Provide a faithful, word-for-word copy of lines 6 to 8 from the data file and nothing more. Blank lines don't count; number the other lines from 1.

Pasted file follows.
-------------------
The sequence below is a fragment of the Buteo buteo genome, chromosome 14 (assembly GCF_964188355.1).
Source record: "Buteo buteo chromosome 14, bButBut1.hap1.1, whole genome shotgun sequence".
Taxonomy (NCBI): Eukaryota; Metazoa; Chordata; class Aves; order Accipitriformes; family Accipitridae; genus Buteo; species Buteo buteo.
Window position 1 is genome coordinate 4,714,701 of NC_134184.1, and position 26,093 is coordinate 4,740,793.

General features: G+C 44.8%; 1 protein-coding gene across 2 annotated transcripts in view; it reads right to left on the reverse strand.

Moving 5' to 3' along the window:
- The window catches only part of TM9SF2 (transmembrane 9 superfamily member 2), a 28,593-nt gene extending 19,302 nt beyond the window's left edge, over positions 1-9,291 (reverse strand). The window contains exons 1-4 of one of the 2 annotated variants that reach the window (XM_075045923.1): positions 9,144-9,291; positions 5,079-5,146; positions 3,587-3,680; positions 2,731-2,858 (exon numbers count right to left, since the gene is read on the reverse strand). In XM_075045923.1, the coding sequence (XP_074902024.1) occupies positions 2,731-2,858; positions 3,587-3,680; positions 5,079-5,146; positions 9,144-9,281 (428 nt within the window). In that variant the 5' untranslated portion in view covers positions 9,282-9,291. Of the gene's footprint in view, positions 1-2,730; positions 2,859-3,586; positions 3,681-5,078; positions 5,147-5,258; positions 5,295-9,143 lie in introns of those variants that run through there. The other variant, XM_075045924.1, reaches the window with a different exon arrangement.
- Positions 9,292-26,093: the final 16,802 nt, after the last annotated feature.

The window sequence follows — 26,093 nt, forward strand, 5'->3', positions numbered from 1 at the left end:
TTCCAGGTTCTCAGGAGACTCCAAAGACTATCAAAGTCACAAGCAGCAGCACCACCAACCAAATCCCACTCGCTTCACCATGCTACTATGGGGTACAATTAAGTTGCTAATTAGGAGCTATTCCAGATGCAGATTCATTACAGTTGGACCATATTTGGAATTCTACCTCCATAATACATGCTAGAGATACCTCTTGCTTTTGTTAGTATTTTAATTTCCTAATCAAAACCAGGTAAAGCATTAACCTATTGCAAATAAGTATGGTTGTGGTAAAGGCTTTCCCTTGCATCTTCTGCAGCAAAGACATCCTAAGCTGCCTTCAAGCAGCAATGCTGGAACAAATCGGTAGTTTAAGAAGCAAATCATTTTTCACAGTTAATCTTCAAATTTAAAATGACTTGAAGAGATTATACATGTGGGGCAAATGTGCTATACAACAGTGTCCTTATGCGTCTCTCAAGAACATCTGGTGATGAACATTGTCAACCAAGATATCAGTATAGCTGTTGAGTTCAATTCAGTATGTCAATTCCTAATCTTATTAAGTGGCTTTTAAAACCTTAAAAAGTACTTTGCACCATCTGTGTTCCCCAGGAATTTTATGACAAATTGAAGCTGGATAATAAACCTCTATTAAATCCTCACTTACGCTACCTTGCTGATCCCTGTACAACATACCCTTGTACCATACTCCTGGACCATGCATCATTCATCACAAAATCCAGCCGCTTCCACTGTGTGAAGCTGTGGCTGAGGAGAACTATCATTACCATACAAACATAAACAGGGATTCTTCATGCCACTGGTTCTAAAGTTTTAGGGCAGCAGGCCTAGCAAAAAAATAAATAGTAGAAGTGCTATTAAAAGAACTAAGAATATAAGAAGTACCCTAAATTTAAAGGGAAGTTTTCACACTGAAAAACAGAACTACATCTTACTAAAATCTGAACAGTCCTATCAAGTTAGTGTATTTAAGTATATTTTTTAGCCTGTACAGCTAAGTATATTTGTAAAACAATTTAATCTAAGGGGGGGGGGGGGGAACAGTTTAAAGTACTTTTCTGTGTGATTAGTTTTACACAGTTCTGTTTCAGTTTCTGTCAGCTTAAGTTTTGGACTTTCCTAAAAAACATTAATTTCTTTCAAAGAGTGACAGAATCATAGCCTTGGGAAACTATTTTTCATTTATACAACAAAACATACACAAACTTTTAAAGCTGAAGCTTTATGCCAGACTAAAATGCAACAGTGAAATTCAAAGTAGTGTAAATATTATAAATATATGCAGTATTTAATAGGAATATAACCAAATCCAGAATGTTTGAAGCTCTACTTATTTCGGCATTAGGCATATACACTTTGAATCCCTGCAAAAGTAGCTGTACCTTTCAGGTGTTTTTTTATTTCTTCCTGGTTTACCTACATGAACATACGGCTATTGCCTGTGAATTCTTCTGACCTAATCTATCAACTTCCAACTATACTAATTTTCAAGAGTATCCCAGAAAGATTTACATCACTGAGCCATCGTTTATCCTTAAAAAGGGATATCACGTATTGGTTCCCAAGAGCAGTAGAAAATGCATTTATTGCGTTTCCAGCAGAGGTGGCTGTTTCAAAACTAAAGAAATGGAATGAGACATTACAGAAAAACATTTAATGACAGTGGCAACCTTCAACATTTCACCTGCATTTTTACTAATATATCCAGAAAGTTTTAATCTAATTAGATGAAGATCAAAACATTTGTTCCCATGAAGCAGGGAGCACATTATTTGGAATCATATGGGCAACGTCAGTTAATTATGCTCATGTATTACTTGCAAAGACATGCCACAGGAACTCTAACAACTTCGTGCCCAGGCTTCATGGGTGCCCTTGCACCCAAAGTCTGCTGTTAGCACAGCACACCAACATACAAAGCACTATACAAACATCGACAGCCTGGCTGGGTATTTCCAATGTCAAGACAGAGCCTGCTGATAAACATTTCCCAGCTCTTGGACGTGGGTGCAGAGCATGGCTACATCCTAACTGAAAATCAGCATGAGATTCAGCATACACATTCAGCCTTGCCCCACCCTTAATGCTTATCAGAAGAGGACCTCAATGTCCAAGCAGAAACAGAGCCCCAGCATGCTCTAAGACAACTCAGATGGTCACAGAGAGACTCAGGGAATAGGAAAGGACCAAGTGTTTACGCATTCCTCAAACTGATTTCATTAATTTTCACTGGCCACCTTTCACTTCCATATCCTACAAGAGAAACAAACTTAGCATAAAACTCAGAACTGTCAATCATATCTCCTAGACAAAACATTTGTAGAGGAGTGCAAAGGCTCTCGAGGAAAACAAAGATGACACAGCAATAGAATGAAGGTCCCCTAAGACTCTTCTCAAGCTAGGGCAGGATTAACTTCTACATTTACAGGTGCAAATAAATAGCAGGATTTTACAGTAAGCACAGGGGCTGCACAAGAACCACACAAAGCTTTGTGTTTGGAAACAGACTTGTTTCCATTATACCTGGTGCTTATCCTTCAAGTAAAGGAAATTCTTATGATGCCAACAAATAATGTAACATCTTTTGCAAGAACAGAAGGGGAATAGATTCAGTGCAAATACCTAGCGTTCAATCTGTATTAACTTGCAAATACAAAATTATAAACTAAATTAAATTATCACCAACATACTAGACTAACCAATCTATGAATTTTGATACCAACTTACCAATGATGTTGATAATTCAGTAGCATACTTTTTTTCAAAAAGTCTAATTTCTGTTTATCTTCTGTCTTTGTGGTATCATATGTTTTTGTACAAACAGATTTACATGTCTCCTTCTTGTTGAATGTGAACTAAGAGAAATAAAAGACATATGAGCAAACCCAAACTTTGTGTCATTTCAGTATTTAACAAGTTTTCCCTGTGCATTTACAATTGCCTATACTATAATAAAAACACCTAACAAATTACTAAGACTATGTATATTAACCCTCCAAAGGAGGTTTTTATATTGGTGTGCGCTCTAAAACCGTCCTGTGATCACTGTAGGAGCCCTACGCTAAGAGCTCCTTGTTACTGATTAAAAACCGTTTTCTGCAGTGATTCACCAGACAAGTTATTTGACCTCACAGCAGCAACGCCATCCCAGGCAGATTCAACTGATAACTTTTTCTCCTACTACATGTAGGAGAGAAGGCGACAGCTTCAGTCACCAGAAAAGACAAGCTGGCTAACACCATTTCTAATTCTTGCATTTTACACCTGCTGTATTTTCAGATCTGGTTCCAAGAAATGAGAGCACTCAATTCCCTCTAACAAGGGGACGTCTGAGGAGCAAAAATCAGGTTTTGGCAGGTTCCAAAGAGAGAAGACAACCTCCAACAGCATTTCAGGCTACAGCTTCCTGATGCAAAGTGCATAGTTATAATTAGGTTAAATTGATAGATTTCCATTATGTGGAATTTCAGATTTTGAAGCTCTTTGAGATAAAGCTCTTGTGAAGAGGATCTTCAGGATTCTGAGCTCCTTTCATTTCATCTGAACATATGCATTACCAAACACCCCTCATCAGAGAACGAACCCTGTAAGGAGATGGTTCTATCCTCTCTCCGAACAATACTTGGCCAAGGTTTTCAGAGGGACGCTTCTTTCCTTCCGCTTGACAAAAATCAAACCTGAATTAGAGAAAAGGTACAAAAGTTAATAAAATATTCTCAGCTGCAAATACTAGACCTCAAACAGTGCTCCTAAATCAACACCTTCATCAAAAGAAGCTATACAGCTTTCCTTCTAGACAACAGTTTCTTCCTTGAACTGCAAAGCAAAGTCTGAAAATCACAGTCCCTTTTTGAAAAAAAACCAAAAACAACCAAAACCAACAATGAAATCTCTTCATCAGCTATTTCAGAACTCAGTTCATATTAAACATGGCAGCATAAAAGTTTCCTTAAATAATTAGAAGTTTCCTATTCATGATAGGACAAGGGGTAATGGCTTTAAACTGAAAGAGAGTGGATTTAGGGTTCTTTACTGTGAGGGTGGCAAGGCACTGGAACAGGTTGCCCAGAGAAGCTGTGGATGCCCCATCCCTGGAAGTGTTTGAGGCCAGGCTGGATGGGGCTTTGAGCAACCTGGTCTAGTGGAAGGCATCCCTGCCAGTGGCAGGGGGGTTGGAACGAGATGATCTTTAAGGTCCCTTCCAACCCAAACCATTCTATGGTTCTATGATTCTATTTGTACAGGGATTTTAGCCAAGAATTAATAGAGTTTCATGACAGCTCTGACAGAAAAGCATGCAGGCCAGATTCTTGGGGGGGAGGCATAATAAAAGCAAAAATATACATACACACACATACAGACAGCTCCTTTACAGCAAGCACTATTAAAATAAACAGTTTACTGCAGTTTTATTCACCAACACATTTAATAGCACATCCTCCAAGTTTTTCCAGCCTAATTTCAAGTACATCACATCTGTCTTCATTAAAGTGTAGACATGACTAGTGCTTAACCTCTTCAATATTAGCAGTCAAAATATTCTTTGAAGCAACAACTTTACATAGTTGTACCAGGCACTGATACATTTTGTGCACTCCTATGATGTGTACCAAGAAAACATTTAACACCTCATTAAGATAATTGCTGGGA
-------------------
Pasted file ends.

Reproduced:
Moving 5' to 3' along the window:
- The window catches only part of TM9SF2 (transmembrane 9 superfamily member 2), a 28,593-nt gene extending 19,302 nt beyond the window's left edge, over positions 1-9,291 (reverse strand). The window contains exons 1-4 of one of the 2 annotated variants that reach the window (XM_075045923.1): positions 9,144-9,291; positions 5,079-5,146; positions 3,587-3,680; positions 2,731-2,858 (exon numbers count right to left, since the gene is read on the reverse strand). In XM_075045923.1, the coding sequence (XP_074902024.1) occupies positions 2,731-2,858; positions 3,587-3,680; positions 5,079-5,146; positions 9,144-9,281 (428 nt within the window). In that variant the 5' untranslated portion in view covers positions 9,282-9,291. Of the gene's footprint in view, positions 1-2,730; positions 2,859-3,586; positions 3,681-5,078; positions 5,147-5,258; positions 5,295-9,143 lie in introns of those variants that run through there. The other variant, XM_075045924.1, reaches the window with a different exon arrangement.
- Positions 9,292-26,093: the final 16,802 nt, after the last annotated feature.